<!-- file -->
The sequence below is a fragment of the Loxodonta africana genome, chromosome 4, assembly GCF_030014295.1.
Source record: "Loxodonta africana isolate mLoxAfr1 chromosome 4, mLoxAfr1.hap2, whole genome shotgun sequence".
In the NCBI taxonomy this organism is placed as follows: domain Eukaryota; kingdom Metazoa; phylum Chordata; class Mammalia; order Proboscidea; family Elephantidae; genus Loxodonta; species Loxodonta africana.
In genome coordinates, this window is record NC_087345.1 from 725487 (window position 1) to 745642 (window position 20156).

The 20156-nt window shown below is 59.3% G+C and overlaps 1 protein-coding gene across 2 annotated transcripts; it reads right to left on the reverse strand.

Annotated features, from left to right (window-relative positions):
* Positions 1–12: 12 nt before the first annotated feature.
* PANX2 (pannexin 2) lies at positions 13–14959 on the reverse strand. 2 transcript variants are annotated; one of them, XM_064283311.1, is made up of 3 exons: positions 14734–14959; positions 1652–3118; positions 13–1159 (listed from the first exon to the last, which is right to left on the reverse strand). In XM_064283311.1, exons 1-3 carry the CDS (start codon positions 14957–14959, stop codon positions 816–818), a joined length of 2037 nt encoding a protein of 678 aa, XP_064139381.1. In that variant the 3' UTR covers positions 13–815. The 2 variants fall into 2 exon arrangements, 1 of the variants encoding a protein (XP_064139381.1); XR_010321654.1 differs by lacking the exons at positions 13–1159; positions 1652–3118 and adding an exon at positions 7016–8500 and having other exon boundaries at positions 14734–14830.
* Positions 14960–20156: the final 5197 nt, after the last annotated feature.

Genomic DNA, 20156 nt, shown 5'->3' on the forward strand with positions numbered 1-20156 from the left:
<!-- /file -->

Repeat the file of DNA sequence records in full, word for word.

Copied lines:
The sequence below is a fragment of the Loxodonta africana genome, chromosome 4, assembly GCF_030014295.1.
Source record: "Loxodonta africana isolate mLoxAfr1 chromosome 4, mLoxAfr1.hap2, whole genome shotgun sequence".
In the NCBI taxonomy this organism is placed as follows: domain Eukaryota; kingdom Metazoa; phylum Chordata; class Mammalia; order Proboscidea; family Elephantidae; genus Loxodonta; species Loxodonta africana.
In genome coordinates, this window is record NC_087345.1 from 725487 (window position 1) to 745642 (window position 20156).

The 20156-nt window shown below is 59.3% G+C and overlaps 1 protein-coding gene across 2 annotated transcripts; it reads right to left on the reverse strand.

Annotated features, from left to right (window-relative positions):
* Positions 1–12: 12 nt before the first annotated feature.
* PANX2 (pannexin 2) lies at positions 13–14959 on the reverse strand. 2 transcript variants are annotated; one of them, XM_064283311.1, is made up of 3 exons: positions 14734–14959; positions 1652–3118; positions 13–1159 (listed from the first exon to the last, which is right to left on the reverse strand). In XM_064283311.1, exons 1-3 carry the CDS (start codon positions 14957–14959, stop codon positions 816–818), a joined length of 2037 nt encoding a protein of 678 aa, XP_064139381.1. In that variant the 3' UTR covers positions 13–815. The 2 variants fall into 2 exon arrangements, 1 of the variants encoding a protein (XP_064139381.1); XR_010321654.1 differs by lacking the exons at positions 13–1159; positions 1652–3118 and adding an exon at positions 7016–8500 and having other exon boundaries at positions 14734–14830.
* Positions 14960–20156: the final 5197 nt, after the last annotated feature.

Genomic DNA, 20156 nt, shown 5'->3' on the forward strand with positions numbered 1-20156 from the left: